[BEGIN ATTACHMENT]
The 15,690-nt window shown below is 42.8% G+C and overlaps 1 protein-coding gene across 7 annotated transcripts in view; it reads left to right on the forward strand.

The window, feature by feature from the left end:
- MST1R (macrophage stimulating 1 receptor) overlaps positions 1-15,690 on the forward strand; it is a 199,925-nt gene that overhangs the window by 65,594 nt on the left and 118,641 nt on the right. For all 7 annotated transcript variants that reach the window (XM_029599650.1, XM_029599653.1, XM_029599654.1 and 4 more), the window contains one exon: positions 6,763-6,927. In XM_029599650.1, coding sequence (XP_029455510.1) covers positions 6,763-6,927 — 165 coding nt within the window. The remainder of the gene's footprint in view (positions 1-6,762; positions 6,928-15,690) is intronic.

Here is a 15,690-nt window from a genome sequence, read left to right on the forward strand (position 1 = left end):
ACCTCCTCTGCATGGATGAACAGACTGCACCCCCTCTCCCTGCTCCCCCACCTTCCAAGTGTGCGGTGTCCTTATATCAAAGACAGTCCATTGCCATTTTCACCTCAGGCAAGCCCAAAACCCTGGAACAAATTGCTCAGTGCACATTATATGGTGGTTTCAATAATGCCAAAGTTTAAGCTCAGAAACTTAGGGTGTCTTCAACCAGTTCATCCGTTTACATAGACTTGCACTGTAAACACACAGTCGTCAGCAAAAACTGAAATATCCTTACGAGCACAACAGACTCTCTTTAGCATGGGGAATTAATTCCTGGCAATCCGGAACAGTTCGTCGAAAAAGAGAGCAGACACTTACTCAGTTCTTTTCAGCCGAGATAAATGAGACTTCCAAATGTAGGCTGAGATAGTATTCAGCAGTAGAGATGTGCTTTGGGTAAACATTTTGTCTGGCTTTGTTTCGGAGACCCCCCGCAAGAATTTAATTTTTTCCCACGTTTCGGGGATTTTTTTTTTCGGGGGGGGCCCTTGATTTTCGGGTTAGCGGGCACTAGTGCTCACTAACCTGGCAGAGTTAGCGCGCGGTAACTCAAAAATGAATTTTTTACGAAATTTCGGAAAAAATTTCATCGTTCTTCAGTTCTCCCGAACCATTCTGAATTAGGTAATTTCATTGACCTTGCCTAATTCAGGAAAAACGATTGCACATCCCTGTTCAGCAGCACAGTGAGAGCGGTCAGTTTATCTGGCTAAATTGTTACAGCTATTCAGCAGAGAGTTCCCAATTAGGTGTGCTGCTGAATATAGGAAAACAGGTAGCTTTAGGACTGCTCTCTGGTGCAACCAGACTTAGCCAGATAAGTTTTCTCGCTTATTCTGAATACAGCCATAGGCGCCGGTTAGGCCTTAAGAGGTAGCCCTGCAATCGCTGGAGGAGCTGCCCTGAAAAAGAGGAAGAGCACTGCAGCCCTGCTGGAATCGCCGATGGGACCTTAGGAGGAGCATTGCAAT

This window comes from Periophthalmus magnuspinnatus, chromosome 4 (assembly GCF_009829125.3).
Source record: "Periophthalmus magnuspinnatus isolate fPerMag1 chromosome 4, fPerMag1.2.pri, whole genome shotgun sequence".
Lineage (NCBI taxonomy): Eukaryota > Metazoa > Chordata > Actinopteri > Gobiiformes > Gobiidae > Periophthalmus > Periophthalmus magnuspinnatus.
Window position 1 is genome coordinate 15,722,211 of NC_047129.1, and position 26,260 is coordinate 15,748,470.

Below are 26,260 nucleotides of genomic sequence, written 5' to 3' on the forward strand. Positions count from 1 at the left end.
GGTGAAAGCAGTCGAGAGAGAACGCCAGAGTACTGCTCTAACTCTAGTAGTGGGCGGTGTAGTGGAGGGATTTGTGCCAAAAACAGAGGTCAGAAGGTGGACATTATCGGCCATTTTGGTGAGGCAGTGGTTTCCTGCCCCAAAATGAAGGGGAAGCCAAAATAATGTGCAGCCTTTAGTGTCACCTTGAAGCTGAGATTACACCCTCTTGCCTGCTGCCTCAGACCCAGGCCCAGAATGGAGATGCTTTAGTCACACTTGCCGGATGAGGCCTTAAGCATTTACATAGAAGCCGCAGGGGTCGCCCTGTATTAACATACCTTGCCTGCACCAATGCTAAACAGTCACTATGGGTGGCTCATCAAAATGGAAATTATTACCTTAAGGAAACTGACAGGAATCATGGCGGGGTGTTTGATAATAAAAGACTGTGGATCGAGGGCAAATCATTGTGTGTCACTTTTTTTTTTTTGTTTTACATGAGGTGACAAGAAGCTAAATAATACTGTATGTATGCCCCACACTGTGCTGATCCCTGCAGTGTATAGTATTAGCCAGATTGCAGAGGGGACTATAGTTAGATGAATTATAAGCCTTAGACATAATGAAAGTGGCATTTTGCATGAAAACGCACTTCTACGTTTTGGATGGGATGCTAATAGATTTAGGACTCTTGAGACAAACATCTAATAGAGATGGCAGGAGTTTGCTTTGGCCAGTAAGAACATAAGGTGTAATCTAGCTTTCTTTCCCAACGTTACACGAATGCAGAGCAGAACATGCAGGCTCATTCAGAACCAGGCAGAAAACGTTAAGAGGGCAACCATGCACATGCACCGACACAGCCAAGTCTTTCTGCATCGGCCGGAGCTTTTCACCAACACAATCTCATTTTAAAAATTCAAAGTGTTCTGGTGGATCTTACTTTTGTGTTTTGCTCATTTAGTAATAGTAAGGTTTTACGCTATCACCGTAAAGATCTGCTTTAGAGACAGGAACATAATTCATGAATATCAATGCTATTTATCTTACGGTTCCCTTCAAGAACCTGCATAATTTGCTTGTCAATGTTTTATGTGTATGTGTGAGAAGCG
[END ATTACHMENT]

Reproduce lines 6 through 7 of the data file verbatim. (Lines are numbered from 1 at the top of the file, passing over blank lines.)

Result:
This window comes from Periophthalmus magnuspinnatus, chromosome 4 (assembly GCF_009829125.3).
Source record: "Periophthalmus magnuspinnatus isolate fPerMag1 chromosome 4, fPerMag1.2.pri, whole genome shotgun sequence".